Can you relate to the analogy of negative thoughts above? Let us know in the comments 🙂
One day, when I was 19 years' old I headed for the self-help section in a well-known book shop. I looked through various brightly-coloured books, each promising to "change my life". Then, I came across a rather unassuming book. It didn't particularly stand out and it was smaller in size than the others, so it was almost lost on the bookshelf.
The book that I chose sticks in my mind to this day, even though I no longer have it. It was called "Feel the Fear and Do it Anyway" by Susan Jeffers and I suspect that most people have heard of it.
My anxiety is something I've had to keep in check to ensure that my negative thoughts don't take over. The lessons I learnt from Feel the Fear and Do it Anyway, as well as those from my client work, have played a huge part in how I approach my own anxiety and face my fears now.
Here's a few ideas of how you can go about mastering your fears:
I've talked before about the power of negative thoughts and how we can challenge them. Remember, the way we feel about any situation is not related to the actual situation. It's related to our thoughts about the situation. A
A thought is not a fact.
Example: You have to give a presentation in front of a few hundred people at work or school/college. Here are a couple of different ways of thinking about the situation:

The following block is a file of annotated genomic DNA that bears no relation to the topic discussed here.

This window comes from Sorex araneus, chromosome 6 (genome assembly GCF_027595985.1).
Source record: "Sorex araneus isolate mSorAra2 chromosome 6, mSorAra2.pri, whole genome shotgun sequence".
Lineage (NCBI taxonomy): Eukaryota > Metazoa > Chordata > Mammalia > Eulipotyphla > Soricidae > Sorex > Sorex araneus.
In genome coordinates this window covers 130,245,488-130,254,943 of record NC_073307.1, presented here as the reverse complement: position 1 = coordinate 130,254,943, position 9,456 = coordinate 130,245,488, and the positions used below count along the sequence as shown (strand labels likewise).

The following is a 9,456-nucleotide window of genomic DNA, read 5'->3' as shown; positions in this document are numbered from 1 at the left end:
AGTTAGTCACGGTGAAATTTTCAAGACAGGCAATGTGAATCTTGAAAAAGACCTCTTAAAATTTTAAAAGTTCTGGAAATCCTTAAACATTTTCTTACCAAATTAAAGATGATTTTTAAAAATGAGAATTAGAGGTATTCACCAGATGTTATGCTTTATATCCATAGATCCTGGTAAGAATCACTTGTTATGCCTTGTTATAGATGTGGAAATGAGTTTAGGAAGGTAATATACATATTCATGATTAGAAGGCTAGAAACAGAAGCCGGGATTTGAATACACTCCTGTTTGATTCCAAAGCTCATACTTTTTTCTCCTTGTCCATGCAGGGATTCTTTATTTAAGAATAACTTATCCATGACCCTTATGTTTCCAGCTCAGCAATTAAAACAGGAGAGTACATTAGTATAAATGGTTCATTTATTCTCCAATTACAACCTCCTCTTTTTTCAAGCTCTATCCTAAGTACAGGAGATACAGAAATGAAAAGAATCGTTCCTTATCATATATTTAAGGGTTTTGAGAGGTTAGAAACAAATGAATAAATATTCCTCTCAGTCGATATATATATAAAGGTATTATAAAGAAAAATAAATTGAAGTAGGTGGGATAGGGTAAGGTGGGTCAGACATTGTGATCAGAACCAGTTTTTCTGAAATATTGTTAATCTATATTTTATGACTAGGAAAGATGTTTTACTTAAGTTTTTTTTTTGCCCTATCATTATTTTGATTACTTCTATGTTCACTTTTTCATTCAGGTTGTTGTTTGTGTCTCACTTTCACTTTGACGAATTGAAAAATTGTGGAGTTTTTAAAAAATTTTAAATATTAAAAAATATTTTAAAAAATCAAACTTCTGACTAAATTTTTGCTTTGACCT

Thought 1: "I really hate speaking in front of people, I'm bound to muck this up and look stupid".
Thought 2: "I get nervous speaking in front of people, but I'll do my best and it'll probably give me more confidence to do it again".
So, which thought do you think is more likely to trigger feelings of anxiety, and fears about going through with the presentation?
Hopefully you answered with Thought 1! Even with Thought 2 the anxiety and/or fear may not be completely absent, but that's okay. It's natural for new situations to make us feel nervous. The difference is, Thought 1 is more likely to make you feel far worse and possibly pull-out of doing the presentation altogether.
You might be thinking: "But surely, if we're challenging these negative thoughts then we want to try and get rid of our fears completely??".